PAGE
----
Manitoba First Nation enforcing new measures to combat drug crisis
A Manitoba First Nation is enacting measures to combat an ongoing drug and addiction crisis while also calling on the federal and provincial governments to do more to address drug-related deaths within northern remote Indigenous communities.
"St. Theresa Point is in a state of drug and addiction crisis," said St. Theresa Point First Nation Chief Elvin Flett.
"Chief and Council can no longer accept that the proliferation of drugs and harmful substances within our community can continue without a significant plan."
St. Theresa Point First Nation is preparing to enforce new laws under its own traditional territory that will allow for the search of any person's personal items as a way to find illicit substances entering the community.
Non-community members who do not wish to comply will not be allowed entry into St. Theresa Point First Nation, no matter the individual's profession.
"The drug traffickers and distributors will be subject to harsher consequences as a result of these Indigenous laws," said Chief Flett
The new provisions are in response to the recent deaths of two teenage girls in St. Theresa Point First Nation. Dayna Megan Madison Shingoose and Emily Marie Mason were found frozen on the morning of March 1, 2023, their deaths were cited as due to hypothermia, according to a release from the First Nation.
First Nation leaders say the deaths were a result of consuming illicit drugs. While an autopsy is being carried out by RCMP, the St. Theresa Point Chief and Council are not confident the process will delve into the root causes of the two female teenagers’ deaths.
"The authorities, including the police, will sadly check it off without any consequences regarding who is responsible and who should be held accountable for the deaths," said Chief Flett, "It will merely become a statistic."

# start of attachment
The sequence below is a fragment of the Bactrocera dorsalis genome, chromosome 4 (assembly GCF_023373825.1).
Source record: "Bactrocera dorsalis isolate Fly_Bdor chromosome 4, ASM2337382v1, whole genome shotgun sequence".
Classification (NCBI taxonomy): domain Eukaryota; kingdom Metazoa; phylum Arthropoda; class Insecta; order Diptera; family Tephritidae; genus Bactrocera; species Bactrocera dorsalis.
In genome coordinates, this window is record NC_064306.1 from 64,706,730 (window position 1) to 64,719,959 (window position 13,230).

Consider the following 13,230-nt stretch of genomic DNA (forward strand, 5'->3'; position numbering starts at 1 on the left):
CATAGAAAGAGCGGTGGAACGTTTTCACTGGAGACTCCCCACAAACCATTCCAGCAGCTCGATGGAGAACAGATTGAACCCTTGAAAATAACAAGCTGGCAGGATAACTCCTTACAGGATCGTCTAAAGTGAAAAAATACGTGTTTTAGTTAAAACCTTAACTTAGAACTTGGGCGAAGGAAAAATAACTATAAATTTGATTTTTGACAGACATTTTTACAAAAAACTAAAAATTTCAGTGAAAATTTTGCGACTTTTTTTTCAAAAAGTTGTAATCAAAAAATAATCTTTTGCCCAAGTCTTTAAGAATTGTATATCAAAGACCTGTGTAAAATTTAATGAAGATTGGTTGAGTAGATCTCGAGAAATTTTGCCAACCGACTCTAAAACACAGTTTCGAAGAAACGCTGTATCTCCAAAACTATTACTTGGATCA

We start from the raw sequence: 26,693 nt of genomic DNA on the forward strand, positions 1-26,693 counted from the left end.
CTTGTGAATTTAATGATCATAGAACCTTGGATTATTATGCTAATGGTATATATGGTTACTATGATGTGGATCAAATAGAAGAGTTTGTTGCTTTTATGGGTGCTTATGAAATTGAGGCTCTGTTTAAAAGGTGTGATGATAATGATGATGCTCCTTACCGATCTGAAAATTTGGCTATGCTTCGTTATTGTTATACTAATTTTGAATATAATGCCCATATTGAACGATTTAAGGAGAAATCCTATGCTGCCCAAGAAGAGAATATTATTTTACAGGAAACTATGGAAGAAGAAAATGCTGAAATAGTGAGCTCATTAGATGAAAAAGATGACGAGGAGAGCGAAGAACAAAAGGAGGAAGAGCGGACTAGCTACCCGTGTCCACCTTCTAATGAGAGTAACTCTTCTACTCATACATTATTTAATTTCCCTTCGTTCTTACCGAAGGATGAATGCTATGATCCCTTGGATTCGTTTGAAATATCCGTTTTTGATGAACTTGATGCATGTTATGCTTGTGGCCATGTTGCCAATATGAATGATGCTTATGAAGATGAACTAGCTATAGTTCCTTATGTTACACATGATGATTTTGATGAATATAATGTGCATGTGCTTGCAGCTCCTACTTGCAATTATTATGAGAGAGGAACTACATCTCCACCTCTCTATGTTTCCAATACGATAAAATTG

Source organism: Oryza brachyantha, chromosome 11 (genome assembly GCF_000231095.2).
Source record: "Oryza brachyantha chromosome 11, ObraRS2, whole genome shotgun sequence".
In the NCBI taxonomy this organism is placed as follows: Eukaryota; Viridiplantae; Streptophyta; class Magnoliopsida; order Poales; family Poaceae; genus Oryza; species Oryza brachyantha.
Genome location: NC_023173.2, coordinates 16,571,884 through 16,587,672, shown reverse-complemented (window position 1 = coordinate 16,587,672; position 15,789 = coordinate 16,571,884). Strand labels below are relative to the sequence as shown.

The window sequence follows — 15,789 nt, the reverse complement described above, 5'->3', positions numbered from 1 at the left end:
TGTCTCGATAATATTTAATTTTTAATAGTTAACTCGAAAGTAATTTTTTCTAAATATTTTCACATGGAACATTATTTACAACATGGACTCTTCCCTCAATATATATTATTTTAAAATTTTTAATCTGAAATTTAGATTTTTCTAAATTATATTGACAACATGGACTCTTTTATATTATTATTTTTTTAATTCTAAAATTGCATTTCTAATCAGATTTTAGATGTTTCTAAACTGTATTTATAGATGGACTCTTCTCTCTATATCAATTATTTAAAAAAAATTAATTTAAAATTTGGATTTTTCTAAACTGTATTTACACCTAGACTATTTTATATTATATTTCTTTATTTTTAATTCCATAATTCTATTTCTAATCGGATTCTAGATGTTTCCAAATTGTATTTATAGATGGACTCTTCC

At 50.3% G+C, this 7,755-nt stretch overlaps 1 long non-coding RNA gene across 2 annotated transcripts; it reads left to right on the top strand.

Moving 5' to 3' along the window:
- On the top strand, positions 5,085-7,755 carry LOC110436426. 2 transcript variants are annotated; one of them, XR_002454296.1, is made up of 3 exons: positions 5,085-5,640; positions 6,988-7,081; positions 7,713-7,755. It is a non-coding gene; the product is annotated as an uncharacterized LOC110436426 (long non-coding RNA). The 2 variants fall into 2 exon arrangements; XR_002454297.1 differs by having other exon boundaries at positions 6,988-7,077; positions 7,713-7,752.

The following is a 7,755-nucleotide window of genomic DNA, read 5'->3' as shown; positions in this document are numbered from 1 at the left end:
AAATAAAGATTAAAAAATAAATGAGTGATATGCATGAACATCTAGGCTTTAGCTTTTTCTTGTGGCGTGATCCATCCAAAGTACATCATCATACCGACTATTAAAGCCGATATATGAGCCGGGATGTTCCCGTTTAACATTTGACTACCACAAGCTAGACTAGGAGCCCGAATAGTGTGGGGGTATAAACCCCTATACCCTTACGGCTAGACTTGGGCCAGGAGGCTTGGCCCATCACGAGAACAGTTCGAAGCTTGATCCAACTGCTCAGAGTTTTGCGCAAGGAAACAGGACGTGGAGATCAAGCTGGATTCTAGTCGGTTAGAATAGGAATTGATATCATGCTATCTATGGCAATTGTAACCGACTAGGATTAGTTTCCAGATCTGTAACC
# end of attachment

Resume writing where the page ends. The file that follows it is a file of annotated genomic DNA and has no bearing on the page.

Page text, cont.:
St. Theresa Point First Nation is calling on the federal and provincial governments to implement new measures that will directly address the ongoing drug crisis plaguing the first nation, namely:
- A special coroner's inquest into the deaths of Dayna Shingoose and Emily Mason that will determine the causes of the two deaths Examine existing drug enforcement strategies and find out why they're not working within remote communities;
- Negotiations with federal and provincial representatives to create a comprehensive drug and addiction crisis resolution; and
- More provincial support to increase more First Nation police officers and community security in St. Theresa Point First Nation.
"We share the concern of the Chief of St. Theresa Point First Nation about the proliferation of illicit drugs and other intoxicants within the community," said Robert Cyrenne, director of communications and media relations for the Manitoba RCMP, in a statement provided to CTV News.
"Targeting and dismantling drug traffickers, especially those who ship drugs from major centres and into remote communities remains a priority for the Manitoba RCMP," said Cyrenne.
In order to cut off the drug supply brought into northern remote First Nations, Chief Flett is also asking the provincial government to allow for the searching of luggage of travellers flying into Manitoba's north at the point of arrival to a First Nation community.
"This measure has been effective in the past when we searched drugs in passenger luggage whereby drugs were confiscated by First Nation police officers," said Chief Flett.
A statement from a provincial spokesperson reads, in part, "Working closely with Indigenous leadership via a Steering Committee to support the administration of Justice, the Manitoba government recently introduced amendments to the Police Services Act to expand the scope and authority of First Nations safety officers, which will provide First Nations with additional tools to address local public safety needs."
"People are dying without any services to help them. This has been an outcry in terms of the resources that are needed in our First Nation communities," said Assembly of Manitoba Chiefs Grand Chief Cathy Merrick.
"This community is only asking for what every other citizen in this country has: safety in their home, health services and fair access to justice," said Merrick.
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